Jenni Mahnaz admits she’s not much of a dog person. Ella she’s mildly allergic and the only pet she had as a child was a hermit crab. But once she learned that specially trained dogs could help her daughters with their medical needs, she was willing to do anything to make it happen.
Her oldest daughter, Suraiya, 6, was diagnosed with autism and sensory processing challenges. Soon after, 4-year-old Phoenix was diagnosed with epilepsy.
“Our family is very likely to end up with two service dogs,” Mahnaz said. “I think we’re probably looking at $10,000 per dog.”
That’s a serious hurdle for the family of five whose income is below the federal poverty line, even though they’ll save money by buying pups from a breeder and then paying a local trainer to prepare the animals as service dogs.
Organizations charge from $15,000 to $40,000 for a fully trained service dog, which they have bred, raised and trained for a year and a half. None of that cost is covered by health insurance. Other trainers have long waiting lists or won’t place dogs with young children.
“This is very expensive for us, but I am my girls’ parent, and it is my job to do whatever I can to make their standard of living as good as I can,” Mahnaz said. “It is a need for them and it will make a big difference in their lives.”
Demand for service dogs has exploded in recent years as dogs have proven adept at helping children and adults with an increasing range of disabilities.
While dogs once served primarily people with vision or mobility impairments, they now help people with autism, diabetes, seizures and psychiatric disorders. That has overwhelmed nonprofit service dog trainers, who generally donate dogs to patients for at most a small application fee. But unmet needs have helped launch a for-profit service dog industry with hefty price tags.
Rapid growth has come with little oversight, potentially subjecting people who have complex medical issues to huge financial barriers, poorly trained dogs and outright fraud. Those pitfalls are only exacerbated by social media, including fundraising sites like GoFundMe that allow families to meet pricing thresholds they wouldn’t be able to afford on their own. The flourishing market emboldens trainers to charge more for their services, confident the funds will be donated.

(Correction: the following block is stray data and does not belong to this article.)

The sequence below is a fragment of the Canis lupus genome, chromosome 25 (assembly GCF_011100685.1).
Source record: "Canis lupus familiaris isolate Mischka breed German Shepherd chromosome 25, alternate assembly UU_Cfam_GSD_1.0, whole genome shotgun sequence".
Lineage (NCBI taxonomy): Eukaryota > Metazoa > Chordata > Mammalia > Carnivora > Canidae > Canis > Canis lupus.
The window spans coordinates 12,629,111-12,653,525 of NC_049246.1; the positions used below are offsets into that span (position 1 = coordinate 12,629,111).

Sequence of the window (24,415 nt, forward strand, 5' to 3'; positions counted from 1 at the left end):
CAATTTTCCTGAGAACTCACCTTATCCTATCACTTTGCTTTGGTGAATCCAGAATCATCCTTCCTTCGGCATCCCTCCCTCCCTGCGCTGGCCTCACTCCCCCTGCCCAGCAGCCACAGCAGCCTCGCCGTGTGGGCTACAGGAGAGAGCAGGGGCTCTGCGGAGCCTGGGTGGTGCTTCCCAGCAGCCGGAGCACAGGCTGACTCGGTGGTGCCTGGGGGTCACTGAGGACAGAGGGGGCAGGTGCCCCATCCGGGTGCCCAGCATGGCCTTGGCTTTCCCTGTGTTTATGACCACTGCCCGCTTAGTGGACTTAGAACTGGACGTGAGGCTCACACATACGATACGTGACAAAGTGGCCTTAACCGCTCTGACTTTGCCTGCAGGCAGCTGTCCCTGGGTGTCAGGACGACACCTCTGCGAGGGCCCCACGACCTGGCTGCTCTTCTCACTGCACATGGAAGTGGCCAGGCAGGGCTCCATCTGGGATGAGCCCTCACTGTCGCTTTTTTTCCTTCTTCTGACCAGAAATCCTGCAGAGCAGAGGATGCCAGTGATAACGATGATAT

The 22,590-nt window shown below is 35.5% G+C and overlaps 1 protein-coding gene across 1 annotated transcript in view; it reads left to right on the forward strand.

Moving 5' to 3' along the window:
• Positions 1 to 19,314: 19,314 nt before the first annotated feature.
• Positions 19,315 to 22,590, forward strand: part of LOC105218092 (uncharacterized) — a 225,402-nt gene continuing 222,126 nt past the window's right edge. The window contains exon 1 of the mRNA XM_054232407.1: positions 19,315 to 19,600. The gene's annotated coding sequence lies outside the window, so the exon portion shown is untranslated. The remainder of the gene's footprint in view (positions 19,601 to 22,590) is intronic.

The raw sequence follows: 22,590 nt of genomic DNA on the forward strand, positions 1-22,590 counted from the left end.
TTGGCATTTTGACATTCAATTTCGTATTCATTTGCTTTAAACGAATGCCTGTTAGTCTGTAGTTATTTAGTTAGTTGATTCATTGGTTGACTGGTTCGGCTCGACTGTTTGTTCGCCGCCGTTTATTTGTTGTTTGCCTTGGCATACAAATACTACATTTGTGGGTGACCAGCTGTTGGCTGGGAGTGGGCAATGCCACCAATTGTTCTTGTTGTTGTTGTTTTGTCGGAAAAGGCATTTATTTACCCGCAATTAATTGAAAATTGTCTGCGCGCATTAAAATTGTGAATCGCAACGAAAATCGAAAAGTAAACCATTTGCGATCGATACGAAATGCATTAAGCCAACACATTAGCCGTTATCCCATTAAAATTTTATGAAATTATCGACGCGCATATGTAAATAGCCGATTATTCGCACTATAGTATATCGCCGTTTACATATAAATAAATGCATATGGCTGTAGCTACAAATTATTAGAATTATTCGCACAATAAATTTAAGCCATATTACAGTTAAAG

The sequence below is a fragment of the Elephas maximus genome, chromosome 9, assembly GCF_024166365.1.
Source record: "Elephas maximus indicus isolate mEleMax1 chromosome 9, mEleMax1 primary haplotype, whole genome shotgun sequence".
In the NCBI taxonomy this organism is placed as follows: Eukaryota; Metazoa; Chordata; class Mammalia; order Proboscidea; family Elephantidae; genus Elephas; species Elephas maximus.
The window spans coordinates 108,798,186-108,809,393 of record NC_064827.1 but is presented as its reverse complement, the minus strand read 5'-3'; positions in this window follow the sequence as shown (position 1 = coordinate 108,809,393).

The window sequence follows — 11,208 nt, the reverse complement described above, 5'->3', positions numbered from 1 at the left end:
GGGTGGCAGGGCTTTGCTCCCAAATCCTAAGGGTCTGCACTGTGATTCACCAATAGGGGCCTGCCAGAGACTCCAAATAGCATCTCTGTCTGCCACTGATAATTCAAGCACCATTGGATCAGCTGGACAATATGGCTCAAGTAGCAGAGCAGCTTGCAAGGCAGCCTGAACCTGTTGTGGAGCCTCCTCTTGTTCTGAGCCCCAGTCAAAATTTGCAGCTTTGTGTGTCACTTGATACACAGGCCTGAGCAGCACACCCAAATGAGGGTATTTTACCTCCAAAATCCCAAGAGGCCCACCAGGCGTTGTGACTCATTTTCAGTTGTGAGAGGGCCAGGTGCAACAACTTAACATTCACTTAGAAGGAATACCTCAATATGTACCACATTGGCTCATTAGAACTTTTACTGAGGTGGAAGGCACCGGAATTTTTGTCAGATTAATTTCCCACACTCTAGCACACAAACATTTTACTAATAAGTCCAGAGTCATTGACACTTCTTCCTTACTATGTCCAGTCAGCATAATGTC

Some, like the Mahnaz family, gamble by training their own dogs to lower the cost. But trainers say the success rate for self-trained dogs is lower than their own — and that families could be out thousands of dollars.
“The dog could absolutely fail. We could end up with an adult dog who cannot be a service animal,” Mahnaz said. “The reality is we don’t have a choice.”
The lack of regulations for service dog trainers has opened the door for scores of backyard trainers who may or may not be qualified to train service dogs, said Lynette Hart, a professor of veterinary medicine at the University of California, Davis. There is no certification process for service dogs, either.
“There’s a big opportunity for people who are dog trainers to say, ‘Oh, I will sell you one for tens of thousands of dollars,’ she said. “It’s a kind of a Wild West issue.”
It also leaves families open to getting burned with little recourse.
“Sometimes they’re sold a bill of goods,” said Sheila O’Brien, chairperson of the North American board of Assistance Dogs International.
The group accredits service dog trainers, but the accreditation is voluntary and only nonprofit organizations are eligible. The group has 80 accredited members and 25 candidate programs in North America. But nobody knows how many unaccredited dog trainers are operating in the US
“It’s so easy to defraud people over the internet. There’s a lot of money to be made here,” said David Favre, a Michigan State University law professor specializing in animal law. “It’s never been controlled, and it’s gotten worse.”
O’Brien estimates the average training cost in the US is $30,000 per dog. But trainers must also account for the costs of the 60% of dogs who won’t make it through the training.
Sometimes dogs wash out because of health or temperament issues. “Some are just lovers and not workers,” O’Brien said.
Jennifer Arnold, founder of Canine Assistants, a Milton, Georgia, nonprofit training organization, said much work remains after a dog graduates, but many for-profit trainers end their involvement when they sell the dog. Many people need help troubleshooting issues such as housebreaking or leash-walking difficulties.
“Clients can get dogs that aren’t prepared, and sometimes, when dogs are prepared, they end up with families who don’t follow through,” Arnold said. “It’s difficult on both sides, but families get taken advantage of a lot more than the other way around.”
Canine Assistants have the ability to train and place a maximum of 100 dogs per year but receive about 1,400 applications.
“The need is overwhelming,” Arnold said. “It made the industry perfect for folks who want to make a little money.”